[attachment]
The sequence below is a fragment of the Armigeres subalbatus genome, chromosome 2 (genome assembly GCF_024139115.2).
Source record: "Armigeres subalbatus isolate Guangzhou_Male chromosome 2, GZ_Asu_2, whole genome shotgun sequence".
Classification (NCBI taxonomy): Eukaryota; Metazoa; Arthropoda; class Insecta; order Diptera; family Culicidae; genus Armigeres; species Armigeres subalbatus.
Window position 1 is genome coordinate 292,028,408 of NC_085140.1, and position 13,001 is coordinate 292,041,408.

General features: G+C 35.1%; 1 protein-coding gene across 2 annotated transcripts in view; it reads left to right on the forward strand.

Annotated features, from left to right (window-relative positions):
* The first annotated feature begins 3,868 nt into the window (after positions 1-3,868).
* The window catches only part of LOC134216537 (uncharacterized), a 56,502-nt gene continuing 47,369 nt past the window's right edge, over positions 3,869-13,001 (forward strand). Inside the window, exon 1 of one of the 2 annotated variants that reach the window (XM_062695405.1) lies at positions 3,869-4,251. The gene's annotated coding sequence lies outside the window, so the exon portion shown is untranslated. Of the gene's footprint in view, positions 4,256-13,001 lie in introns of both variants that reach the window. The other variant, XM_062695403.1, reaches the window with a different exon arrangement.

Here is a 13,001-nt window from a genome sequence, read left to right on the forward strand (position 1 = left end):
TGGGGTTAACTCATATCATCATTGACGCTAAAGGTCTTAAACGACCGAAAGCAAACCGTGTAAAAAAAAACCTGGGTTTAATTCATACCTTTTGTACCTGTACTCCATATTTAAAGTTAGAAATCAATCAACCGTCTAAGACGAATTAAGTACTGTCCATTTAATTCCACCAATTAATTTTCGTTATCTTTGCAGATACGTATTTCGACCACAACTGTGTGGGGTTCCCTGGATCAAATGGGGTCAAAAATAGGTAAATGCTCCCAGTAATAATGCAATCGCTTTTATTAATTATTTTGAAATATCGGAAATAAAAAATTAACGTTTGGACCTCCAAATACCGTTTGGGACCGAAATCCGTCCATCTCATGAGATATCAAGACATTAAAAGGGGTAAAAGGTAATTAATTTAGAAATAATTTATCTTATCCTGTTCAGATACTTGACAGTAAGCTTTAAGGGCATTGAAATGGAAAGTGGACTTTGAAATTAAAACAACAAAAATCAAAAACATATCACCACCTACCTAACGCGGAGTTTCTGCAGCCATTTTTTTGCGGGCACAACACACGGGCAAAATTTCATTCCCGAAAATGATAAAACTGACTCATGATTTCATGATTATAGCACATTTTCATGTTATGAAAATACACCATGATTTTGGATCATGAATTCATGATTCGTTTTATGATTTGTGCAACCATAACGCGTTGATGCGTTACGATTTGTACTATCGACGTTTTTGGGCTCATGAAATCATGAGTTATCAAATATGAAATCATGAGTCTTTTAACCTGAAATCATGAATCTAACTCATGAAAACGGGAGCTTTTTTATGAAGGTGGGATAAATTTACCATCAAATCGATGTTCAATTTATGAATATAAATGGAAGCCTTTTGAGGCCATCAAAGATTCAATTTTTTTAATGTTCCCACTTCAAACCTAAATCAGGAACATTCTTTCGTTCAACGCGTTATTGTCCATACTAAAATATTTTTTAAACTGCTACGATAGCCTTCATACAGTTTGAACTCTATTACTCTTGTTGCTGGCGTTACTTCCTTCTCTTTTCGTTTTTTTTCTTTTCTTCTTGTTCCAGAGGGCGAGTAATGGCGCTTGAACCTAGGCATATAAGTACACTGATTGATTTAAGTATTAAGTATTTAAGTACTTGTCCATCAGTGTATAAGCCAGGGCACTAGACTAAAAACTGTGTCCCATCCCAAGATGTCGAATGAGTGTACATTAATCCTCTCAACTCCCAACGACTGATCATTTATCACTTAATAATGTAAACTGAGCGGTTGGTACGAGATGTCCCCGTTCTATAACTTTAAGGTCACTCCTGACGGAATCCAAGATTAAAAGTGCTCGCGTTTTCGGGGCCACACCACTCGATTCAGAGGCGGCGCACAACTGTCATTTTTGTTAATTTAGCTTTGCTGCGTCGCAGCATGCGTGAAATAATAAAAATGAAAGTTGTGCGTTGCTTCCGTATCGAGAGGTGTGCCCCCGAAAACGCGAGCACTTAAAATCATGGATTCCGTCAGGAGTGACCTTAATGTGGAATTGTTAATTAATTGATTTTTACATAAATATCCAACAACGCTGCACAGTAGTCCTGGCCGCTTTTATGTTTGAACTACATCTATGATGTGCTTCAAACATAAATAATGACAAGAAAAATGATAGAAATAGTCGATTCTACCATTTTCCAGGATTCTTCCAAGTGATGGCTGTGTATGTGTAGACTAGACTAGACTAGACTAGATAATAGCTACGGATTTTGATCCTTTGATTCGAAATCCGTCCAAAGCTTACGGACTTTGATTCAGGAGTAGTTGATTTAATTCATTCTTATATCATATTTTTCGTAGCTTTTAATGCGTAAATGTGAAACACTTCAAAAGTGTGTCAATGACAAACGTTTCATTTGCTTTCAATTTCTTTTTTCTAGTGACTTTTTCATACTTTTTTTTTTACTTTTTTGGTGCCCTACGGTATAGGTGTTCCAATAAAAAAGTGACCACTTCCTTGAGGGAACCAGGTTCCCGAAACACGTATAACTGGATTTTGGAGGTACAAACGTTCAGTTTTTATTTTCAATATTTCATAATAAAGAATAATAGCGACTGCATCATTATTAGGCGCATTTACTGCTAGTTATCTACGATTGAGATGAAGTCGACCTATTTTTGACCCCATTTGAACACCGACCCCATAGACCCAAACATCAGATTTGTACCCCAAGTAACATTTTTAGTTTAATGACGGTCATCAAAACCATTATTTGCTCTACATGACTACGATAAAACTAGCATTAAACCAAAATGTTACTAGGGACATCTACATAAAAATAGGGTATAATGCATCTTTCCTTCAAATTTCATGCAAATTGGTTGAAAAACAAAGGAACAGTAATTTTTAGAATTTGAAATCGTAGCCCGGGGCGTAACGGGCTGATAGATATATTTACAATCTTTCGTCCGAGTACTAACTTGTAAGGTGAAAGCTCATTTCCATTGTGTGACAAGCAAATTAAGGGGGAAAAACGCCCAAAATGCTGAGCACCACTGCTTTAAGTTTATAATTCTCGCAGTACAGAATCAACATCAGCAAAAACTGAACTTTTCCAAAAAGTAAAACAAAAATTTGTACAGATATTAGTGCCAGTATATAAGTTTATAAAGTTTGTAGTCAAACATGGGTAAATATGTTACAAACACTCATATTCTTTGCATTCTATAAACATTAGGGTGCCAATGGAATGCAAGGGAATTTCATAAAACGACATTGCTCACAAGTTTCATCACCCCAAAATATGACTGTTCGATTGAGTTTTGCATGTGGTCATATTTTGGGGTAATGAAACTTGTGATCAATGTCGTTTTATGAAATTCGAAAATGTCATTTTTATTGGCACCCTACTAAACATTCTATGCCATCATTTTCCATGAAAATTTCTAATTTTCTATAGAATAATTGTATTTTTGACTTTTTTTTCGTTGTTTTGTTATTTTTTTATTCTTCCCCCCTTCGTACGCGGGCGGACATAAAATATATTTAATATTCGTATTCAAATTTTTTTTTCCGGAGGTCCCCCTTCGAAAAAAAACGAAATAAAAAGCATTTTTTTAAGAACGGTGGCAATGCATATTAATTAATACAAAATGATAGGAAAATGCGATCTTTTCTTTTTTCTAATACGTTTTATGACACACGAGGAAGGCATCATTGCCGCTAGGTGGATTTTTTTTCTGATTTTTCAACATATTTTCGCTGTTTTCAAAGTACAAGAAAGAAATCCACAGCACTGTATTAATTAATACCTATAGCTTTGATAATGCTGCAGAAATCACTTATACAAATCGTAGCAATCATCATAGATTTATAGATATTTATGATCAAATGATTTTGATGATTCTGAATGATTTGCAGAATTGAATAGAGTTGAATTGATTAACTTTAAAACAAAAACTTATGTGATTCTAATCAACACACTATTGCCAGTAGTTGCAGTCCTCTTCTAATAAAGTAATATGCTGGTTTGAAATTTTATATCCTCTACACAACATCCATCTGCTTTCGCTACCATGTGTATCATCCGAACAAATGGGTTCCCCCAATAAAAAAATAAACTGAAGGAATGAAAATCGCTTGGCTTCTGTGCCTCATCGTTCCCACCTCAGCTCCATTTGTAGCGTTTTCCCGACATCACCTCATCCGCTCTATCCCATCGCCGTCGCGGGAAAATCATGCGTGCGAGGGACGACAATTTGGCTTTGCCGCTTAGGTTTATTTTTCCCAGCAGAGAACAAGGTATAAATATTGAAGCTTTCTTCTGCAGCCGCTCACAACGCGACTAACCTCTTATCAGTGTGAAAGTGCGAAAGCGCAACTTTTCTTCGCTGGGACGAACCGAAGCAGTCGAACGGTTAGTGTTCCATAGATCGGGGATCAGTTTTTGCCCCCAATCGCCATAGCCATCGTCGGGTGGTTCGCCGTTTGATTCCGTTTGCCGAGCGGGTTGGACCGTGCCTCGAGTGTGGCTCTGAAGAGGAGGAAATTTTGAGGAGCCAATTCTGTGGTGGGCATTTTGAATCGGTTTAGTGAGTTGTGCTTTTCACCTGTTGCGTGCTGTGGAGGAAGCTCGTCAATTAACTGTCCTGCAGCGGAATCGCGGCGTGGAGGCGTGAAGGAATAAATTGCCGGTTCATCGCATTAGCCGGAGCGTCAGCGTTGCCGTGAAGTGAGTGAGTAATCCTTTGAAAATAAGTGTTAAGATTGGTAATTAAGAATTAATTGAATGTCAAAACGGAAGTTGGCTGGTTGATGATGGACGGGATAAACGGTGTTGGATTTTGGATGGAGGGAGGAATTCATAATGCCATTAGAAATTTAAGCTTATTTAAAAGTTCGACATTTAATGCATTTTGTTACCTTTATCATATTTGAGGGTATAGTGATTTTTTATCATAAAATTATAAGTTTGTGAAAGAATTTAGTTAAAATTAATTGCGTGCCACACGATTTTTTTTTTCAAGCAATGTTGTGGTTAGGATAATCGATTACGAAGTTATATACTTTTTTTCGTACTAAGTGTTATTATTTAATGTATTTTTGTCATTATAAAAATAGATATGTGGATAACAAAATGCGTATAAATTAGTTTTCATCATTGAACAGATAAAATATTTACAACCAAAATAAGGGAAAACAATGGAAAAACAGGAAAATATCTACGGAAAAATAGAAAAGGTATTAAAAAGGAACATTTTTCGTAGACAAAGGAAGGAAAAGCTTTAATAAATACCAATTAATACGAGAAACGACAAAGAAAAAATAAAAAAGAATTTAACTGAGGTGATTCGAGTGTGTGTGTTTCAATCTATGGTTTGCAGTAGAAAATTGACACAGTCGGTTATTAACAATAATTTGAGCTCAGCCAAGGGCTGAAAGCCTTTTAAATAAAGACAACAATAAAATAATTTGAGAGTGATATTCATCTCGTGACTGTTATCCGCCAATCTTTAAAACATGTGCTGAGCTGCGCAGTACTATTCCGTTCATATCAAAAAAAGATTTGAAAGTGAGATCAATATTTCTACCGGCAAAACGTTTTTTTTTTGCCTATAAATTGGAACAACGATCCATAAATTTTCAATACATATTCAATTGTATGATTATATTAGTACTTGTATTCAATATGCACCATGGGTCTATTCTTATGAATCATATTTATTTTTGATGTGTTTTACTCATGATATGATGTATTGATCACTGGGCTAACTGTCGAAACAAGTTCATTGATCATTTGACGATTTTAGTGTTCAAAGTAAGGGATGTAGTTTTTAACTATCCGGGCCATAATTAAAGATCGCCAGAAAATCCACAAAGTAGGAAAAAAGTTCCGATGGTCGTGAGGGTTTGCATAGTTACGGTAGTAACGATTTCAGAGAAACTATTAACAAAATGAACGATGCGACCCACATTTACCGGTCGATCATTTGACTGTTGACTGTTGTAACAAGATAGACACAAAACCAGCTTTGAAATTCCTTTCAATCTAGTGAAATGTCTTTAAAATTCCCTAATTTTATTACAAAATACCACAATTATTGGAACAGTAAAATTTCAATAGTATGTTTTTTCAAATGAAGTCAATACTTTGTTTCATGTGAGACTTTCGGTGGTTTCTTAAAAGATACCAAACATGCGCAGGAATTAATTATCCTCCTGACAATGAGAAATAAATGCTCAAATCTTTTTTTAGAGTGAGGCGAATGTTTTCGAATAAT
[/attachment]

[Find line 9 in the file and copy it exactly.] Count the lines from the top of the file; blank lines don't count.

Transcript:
Here is a 13,001-nt window from a genome sequence, read left to right on the forward strand (position 1 = left end):